wife and I will be taking a trip, arriving in Munich on June 3 and leaving from Zurich on June 15. Neither of us have been to this part of Europe before. Any suggestions? I'm more interested in historic/storybook side of the alps/bavaria, while she is more interested in pretty mountain scenery that you might see on a calendar. Neither of us are interested in "city life" and we are both non-drinkers.
A few things that I am considering:
Visiting Fussen and the nearby castles
We would like to do a mix of site seeing and hiking. But we are casual hikers so nothing to extreme, just leisurely and pretty.
If you want pretty things with easy day hikes Switzerland delivers for you anon
The area around Lauterbrunnen (from a triangle from there to Interlaken and Grindelwald) is unspeakably pretty. Views of mountains, alpine trails, everything like that. There’s a village Mürren in the area which doesn’t allow cars and brings you the north face of the Eiger without having to climb it.
Zermatt is another place that doesn’t allow cars. Dominated by the Matterhorn but lots of nice hikes (eg 5 Seenweg) and the vibe is great.
I visited here recently. Highly recommended.
Lots of great walks and hikes in the area. The waterfall nearby is definitely worth checking out. The sound is deafening as you walk through the caverns around it and it’s extremely satisfying.
Also Grindelwald and Gimmelwald. Take a train/cable car up to the jungfraujoch
Hardergrat trail too
Zermatt is also "nearby", site of the famous Matterhorn and one of the places where you can go above 4000m by cable car and experience some snow in summer.
The town itself is very touristy but quite comfy to stay two or three nights, especially if you want to do daytime hikes.
If you're more into glaciers, then you should see the Aletsch glacier, best experienced from the resort villages of Riederalp or Bettmeralp, both less known to the international public.
For something completely different, I'd check out the Engadin with its beautiful lakes, pic related.
Stay away from St. Moritz and spend your time in the nearby towns and villages.
If you go downstream through the valley, you'll end up in the Lower Engadin, less touristy but with a hot spring catering towards domestic tourists.
You can actually take the train from Zermatt to St. Moritz, takes a full day but you'll get to see a lot of mountain scenery.
As for historic stuff outside cities, try to see if there are any open forts you could visit on route.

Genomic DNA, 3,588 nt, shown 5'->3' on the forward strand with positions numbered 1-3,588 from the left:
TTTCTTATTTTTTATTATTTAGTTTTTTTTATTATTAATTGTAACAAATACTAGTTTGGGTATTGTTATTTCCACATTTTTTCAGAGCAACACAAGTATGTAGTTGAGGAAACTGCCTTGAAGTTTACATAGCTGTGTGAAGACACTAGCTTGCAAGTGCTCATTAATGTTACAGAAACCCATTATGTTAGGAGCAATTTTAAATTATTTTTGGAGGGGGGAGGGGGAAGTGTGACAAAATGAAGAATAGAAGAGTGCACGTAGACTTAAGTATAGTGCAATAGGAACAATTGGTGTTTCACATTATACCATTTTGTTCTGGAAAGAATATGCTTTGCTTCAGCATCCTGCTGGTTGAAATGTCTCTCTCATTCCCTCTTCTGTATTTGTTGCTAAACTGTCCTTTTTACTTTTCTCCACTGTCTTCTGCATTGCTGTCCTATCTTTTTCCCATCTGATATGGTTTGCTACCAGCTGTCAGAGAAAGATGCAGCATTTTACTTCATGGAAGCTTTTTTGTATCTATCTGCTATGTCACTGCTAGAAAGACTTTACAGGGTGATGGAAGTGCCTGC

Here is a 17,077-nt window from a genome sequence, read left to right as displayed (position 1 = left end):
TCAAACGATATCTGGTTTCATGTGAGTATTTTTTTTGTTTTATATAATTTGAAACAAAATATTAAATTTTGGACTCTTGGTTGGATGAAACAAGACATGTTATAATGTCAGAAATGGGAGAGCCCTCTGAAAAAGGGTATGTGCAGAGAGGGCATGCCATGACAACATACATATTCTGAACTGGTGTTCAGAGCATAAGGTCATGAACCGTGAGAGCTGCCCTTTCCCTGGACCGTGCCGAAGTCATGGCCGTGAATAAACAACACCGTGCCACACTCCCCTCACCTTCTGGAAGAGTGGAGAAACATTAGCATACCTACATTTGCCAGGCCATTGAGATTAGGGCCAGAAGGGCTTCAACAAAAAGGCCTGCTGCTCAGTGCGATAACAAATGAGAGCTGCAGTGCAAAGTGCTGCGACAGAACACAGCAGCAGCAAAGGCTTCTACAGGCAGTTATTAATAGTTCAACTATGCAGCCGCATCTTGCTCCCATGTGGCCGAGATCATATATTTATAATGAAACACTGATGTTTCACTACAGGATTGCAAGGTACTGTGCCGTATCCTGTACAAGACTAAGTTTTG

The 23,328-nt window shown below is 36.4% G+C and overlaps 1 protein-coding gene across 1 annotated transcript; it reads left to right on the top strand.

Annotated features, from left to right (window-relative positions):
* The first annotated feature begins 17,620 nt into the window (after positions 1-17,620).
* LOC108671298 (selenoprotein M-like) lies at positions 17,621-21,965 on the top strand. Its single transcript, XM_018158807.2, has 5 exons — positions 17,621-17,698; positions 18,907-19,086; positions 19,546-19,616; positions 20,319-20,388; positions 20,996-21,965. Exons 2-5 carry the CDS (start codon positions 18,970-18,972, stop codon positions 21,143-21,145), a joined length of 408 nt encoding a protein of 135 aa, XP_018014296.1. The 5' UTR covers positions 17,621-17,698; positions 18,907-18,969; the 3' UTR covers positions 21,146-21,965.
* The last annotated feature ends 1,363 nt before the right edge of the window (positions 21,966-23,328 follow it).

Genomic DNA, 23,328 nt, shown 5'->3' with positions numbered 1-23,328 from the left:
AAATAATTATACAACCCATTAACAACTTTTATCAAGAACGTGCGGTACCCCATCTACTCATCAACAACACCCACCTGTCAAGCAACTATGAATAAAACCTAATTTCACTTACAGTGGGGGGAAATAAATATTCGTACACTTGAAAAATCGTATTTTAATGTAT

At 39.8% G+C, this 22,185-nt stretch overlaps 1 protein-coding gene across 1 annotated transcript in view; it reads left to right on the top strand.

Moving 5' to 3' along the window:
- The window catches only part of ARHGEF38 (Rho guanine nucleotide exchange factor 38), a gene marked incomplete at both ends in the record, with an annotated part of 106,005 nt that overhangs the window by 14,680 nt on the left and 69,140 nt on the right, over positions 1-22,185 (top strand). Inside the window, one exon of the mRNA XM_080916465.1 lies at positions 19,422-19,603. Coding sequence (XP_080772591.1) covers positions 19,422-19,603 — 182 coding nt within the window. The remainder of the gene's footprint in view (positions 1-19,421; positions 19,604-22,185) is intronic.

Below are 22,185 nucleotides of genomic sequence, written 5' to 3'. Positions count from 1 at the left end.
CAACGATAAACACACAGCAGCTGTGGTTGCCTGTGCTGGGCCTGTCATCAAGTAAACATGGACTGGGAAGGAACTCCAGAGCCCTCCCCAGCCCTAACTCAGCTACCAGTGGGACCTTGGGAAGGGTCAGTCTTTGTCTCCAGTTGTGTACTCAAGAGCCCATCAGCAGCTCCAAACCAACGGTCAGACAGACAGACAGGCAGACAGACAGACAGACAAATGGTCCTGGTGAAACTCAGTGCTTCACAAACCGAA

After all, Switzerland is famous for the bunkers created during the World Wars and the Cold War.
This is a very good route you got there anon. The Alps are full of easy to hike trails as well as hikes for more experienced hikers. A general tip is, a lot of accomodations offer a visitor pass that offer cheap cable car rides. At the top start many different trails ranging from easy to hard difficulty, they almost always have a flyer or a sign that tells you which trail it is. The trail has signs on every corner just follow the one you want to do. You can also use komoot to find trails other people already hiked that show all the information you need like altimeter, distance etc.
The Alps are generally gorgeous so you can basically plan your activity when you arrive at your hotel, the have flayers everywhere for many different activities in that region. I hope you have a pleasant stay!
Anyone ever done the glacier express or bernina express? Are either worth a round trip?
They're worth a round trip in different seasons.
Glacier Express is longer but goes between two well-known mountain resorts.
Bernina Express end up in a rather unattractive Italian border city, so you either need to head further or go back to the Engadin valley.
Both routes are equally good, if not better, done by regular trains because you can get off at any stop, walk around for an hour and take the next train, plus you can still open the windows in the old trains.
seconding other anons recommending lauterbrunnen. super cool place, nearby interlanken was full of brown muslims, stay in lauterbrunnen. zermatt was way overpriced to me, but seeing the matterhorn was kind of neat I guess. If you're going from munich to zurich, the abbey library at saint gallen was really neat and is worth a stop. the mountain coaster/lake hike at kandersteg was also pretty cool and worth a visit if you've got the time, but the lift ticket up was a bit pricey if i remember right
Also, should I rent a car in Munich and keep it for the two weeks (dropping it off in Germany somewhere close to Zurich)? Or should I take public transportation everywhere? Or maybe split between the two somewhere?
Switzerland isn't fun to drive and many of the suggested resorts are car-free, so you'd be paying for the privilege of keeping your rental car in a parking lot somewhere.
Besides, even rather remote trailheads are accessible by public transport, most passes either have a railway or bus line across them.
if your budget is tight i recommend northwestern slovenia. it has all the same scenery but a third of the prices for food and lodging, and there are plenty of established multi-day hiking routes where you can sleep in mountain lodges during the night